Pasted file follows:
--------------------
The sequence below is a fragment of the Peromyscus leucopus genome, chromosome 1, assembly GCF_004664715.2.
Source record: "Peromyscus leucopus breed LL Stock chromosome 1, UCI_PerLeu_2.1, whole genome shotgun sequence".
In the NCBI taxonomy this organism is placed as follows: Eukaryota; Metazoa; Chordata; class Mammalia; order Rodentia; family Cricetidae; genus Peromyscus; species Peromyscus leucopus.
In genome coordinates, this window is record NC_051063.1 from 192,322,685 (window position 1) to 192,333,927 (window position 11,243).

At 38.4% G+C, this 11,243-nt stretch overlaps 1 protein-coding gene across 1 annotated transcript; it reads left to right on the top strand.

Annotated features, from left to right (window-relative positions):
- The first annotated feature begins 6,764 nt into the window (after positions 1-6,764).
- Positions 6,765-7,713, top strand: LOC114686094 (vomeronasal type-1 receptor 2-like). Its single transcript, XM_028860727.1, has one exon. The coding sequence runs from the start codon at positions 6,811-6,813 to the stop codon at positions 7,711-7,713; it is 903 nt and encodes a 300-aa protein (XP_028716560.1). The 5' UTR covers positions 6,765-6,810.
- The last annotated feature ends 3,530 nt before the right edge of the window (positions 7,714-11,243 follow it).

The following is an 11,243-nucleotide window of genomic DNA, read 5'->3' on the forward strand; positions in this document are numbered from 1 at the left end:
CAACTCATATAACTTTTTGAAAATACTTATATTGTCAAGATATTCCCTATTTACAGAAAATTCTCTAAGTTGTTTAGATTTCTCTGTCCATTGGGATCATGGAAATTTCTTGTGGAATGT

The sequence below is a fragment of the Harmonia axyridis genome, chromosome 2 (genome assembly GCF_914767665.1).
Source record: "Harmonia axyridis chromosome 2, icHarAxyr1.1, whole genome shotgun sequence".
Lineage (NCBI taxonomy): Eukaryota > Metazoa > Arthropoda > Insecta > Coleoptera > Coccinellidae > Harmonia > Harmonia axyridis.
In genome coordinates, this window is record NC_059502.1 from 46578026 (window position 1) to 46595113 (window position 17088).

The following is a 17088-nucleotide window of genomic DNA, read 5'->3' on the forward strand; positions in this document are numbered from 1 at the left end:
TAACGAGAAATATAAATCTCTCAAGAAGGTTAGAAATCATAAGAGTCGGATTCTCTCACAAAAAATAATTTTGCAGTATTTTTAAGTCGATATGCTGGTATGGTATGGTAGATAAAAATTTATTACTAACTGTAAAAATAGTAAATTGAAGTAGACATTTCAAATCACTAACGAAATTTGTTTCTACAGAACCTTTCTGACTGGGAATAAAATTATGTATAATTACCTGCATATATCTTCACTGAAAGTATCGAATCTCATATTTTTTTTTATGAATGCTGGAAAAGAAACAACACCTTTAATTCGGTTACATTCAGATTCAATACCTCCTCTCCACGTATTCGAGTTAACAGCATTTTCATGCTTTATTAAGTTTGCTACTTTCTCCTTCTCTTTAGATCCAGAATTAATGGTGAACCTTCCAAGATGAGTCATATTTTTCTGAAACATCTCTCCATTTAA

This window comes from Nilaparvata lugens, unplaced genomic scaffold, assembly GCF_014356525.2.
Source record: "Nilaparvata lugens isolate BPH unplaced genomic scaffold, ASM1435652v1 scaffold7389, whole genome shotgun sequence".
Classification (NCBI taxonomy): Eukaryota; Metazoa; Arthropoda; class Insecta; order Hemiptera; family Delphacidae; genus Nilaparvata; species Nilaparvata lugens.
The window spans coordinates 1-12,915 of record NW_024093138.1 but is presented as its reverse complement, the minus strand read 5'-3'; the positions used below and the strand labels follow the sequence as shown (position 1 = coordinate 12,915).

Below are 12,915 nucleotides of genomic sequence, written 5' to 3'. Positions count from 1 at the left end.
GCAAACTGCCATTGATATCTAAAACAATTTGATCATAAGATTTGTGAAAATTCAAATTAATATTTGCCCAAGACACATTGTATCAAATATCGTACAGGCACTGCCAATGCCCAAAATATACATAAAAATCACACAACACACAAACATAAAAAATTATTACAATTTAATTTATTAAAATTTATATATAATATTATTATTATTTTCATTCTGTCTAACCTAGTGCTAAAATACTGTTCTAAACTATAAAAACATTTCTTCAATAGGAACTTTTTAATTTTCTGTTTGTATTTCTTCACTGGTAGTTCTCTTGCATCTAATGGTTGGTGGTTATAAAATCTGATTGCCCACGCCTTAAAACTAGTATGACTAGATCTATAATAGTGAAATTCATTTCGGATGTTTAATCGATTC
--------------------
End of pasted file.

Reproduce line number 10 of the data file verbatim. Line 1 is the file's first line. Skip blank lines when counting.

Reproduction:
The following is an 11,243-nucleotide window of genomic DNA, read 5'->3' on the forward strand; positions in this document are numbered from 1 at the left end: